Ed Murnane

While he doesn't expect a Democratically-controlled state legislature to carry a civil justice reform banner, Illinois Civil Justice League President Ed Murnane is hopeful that his organization will gain ground in Springfield this session.

"We know we face a hostile environment," Murnane said. "It would be very easy for us to let (reform) go by the boards. But we don't think we can afford to do that."

Murnane said the ICJL plans to reintroduce a number of reform proposals including those related to venue, consumer protection litigation, expert witness/evidence, non-economic damages and jury service.

On the surface, the Democratic sweep of state-wide offices, accompanied by Democratic gains in the General Assembly, does not appear to bode well for civil justice reform advocates in Illinois.

"Legislators can be made to understand," Murnane said.

He said the challenge is to convince legislators that just as the health care crisis was serious and politically threatening in 2005, the threat to job growth, economic development and erasing Illinois' image as a hostile judicial environment are politically important this year.

Whether it's for the right reasons -- ideologically -- or wrong reasons -- fear of losing election -- Murnane believes the ICJL can convince Democratic legislators to get on board.

"We're going to be much more active and aggressive in putting a legislative agenda in front of legislators," Murnane said.

He hopes to rely on two Democrats serving on their respective Judiciary Committees, Sen. John Cullerton and Rep. John A. Fritchey, both of Chicago, who have in the past been helpful in advancing civil justice reform bills.

"They have been willing to talk, to discuss, offer advice and have meaningful conversations," Murnane said. "We think there is opportunity.

"I don't think it's hopeless."

The ICJL's legislative agenda includes:

Common sense venue: Lawsuits should be filed in the appropriate judicial venue. For years, Illinois has been a "magnet" lawsuit state and some counties, particularly Madison, St. Clair and Cook have been viewed as plaintiff friendly. It is not unreasonable -- nor does it deny plaintiffs access to justice -- to require that lawsuits be filed in court houses that make sense. To their credit, Madison County judges are implementing changes to accomplish that.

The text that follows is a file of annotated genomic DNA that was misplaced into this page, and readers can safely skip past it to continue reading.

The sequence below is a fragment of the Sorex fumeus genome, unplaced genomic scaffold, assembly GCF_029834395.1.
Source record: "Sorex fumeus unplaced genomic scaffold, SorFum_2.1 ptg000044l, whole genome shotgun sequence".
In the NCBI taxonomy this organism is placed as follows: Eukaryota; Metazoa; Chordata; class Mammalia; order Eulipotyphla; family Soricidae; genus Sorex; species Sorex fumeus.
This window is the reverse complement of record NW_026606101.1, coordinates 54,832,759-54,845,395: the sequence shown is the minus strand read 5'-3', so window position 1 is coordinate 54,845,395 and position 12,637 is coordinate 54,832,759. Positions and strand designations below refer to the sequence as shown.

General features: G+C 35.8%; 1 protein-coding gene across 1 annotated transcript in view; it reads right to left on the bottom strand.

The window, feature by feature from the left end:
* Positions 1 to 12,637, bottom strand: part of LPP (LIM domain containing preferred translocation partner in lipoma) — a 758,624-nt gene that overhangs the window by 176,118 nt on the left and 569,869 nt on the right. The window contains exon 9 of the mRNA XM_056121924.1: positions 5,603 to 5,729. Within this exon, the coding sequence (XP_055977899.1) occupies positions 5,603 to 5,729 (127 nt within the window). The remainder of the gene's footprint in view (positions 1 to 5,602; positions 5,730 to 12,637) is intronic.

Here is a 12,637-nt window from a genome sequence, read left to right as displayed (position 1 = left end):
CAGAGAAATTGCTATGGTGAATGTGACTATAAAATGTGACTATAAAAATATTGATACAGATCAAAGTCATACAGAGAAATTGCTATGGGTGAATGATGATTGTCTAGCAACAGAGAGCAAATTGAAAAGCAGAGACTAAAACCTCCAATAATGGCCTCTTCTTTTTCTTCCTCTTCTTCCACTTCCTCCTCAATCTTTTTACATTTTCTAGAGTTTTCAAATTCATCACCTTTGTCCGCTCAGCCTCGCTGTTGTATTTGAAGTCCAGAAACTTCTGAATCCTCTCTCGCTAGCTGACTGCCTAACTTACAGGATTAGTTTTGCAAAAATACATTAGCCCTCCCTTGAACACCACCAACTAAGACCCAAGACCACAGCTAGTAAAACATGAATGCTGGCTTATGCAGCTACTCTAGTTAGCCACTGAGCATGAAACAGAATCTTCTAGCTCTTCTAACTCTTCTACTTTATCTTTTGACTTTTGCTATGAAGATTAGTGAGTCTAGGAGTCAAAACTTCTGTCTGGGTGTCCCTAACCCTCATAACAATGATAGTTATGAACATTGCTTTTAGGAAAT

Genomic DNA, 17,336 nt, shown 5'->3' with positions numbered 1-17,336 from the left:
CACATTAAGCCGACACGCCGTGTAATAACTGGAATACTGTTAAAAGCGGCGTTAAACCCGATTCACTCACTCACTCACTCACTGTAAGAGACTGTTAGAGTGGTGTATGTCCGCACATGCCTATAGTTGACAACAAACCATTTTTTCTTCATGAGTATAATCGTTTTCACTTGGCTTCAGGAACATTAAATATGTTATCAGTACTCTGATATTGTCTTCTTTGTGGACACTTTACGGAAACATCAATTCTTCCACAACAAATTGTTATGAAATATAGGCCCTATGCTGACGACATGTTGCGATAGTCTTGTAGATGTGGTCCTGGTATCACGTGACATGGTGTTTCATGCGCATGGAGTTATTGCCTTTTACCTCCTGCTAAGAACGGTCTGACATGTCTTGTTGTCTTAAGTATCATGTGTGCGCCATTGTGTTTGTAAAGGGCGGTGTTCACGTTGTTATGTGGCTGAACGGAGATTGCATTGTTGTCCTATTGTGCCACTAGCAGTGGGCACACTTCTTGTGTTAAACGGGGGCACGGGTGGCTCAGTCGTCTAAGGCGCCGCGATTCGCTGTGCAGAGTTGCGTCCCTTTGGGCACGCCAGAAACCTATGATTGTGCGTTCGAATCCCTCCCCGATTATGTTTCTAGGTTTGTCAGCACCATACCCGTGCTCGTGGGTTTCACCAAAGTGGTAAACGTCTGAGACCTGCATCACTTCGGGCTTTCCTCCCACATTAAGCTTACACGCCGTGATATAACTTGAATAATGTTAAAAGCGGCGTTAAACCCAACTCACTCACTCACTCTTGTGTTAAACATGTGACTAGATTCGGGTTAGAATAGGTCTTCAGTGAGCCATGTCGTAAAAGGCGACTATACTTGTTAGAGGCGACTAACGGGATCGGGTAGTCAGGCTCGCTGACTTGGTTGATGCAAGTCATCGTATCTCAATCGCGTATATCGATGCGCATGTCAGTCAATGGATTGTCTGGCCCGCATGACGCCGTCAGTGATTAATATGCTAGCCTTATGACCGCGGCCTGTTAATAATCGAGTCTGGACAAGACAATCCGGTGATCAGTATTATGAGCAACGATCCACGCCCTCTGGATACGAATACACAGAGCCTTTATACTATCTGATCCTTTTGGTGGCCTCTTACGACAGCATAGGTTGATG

Consumer Protection Act Reform: Illinois is one of many states that needs to put a stop to unsound litigation based on alleged consumer protection act violations that do not involve an injury, loss or any actual damages. The notorious Philip Morris case in Madison County was one such case -- thrown out in part because there were no damages or losses.

As a report by the Manhattan Institute and American Tort Reform Association indicated last year:

"There's nothing rational about letting shameless lawyers shake down nail salon owners with inflated claims of unsanitary conditions when the same bottle of nail polish was used for multiple customers, and there's nothing rational about a multimillion-dollar class action filed against the maker of Listerine for making assertions about its effectiveness as compared to flossing when not a single plaintiff suffered a demonstrable injury. Yet these and thousands of economy-sapping cases like them could become routine if state legislatures and courts don't act decisively to keep such litigation from becoming the next big thing."

Expert witness/Expert evidence: The asbestos/silicosis lawsuit bonanza has underscored the importance of eliminating "junk science" and bogus and crooked expert witnesses from court rooms. Because Illinois is one of the major litigation centers in the U.S., our exposure to fraud is greater than most other states.

Full and Fair Non-Economic Damage Reform: Illinois legislators realized in 2005 that limits on non-economic damages made sense in medical liability cases. The same limits should be applied in all personal injury claims. No limits should be established on economic or actual losses but "pain and suffering" awards should be limited. In addition, defendants' wealth or degree of wrong-doing should not be a factor in determining non-economic damages.

Jury Service Reform: For several years, ICJL has been working to improve the jury system in Illinois by making it less burdensome for qualified jurors to serve and by eliminating excessive demands on employers of prospective jurors.

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